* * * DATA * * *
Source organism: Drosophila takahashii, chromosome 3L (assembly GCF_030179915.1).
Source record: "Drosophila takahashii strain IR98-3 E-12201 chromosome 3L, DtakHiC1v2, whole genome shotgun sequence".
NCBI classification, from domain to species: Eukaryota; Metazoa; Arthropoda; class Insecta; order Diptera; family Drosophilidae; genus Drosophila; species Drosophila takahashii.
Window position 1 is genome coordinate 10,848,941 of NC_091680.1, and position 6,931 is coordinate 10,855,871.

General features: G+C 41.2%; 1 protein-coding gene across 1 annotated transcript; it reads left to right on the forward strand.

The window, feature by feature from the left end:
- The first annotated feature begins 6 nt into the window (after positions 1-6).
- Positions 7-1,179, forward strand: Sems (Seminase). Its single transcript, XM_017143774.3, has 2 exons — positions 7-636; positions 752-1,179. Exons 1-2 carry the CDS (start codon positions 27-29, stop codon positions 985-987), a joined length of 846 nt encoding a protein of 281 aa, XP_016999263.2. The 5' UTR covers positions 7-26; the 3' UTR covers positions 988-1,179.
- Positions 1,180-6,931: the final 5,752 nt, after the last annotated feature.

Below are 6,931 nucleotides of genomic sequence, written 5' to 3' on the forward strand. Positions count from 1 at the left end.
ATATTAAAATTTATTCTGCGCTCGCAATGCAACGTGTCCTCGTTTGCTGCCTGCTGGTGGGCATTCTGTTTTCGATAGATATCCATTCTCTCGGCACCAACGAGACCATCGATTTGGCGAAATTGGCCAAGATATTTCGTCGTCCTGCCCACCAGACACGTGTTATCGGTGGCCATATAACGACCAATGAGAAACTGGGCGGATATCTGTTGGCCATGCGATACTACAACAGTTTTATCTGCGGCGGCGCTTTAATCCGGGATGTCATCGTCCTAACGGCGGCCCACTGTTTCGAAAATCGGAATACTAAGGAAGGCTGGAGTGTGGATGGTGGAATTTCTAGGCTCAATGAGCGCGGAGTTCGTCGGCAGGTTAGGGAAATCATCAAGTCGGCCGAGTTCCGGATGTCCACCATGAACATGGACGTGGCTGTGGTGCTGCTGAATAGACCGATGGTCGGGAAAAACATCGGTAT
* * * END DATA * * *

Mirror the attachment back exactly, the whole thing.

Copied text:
Source organism: Drosophila takahashii, chromosome 3L (assembly GCF_030179915.1).
Source record: "Drosophila takahashii strain IR98-3 E-12201 chromosome 3L, DtakHiC1v2, whole genome shotgun sequence".
NCBI classification, from domain to species: Eukaryota; Metazoa; Arthropoda; class Insecta; order Diptera; family Drosophilidae; genus Drosophila; species Drosophila takahashii.
Window position 1 is genome coordinate 10,848,941 of NC_091680.1, and position 6,931 is coordinate 10,855,871.

General features: G+C 41.2%; 1 protein-coding gene across 1 annotated transcript; it reads left to right on the forward strand.

The window, feature by feature from the left end:
- The first annotated feature begins 6 nt into the window (after positions 1-6).
- Positions 7-1,179, forward strand: Sems (Seminase). Its single transcript, XM_017143774.3, has 2 exons — positions 7-636; positions 752-1,179. Exons 1-2 carry the CDS (start codon positions 27-29, stop codon positions 985-987), a joined length of 846 nt encoding a protein of 281 aa, XP_016999263.2. The 5' UTR covers positions 7-26; the 3' UTR covers positions 988-1,179.
- Positions 1,180-6,931: the final 5,752 nt, after the last annotated feature.

Below are 6,931 nucleotides of genomic sequence, written 5' to 3' on the forward strand. Positions count from 1 at the left end.
ATATTAAAATTTATTCTGCGCTCGCAATGCAACGTGTCCTCGTTTGCTGCCTGCTGGTGGGCATTCTGTTTTCGATAGATATCCATTCTCTCGGCACCAACGAGACCATCGATTTGGCGAAATTGGCCAAGATATTTCGTCGTCCTGCCCACCAGACACGTGTTATCGGTGGCCATATAACGACCAATGAGAAACTGGGCGGATATCTGTTGGCCATGCGATACTACAACAGTTTTATCTGCGGCGGCGCTTTAATCCGGGATGTCATCGTCCTAACGGCGGCCCACTGTTTCGAAAATCGGAATACTAAGGAAGGCTGGAGTGTGGATGGTGGAATTTCTAGGCTCAATGAGCGCGGAGTTCGTCGGCAGGTTAGGGAAATCATCAAGTCGGCCGAGTTCCGGATGTCCACCATGAACATGGACGTGGCTGTGGTGCTGCTGAATAGACCGATGGTCGGGAAAAACATCGGTAT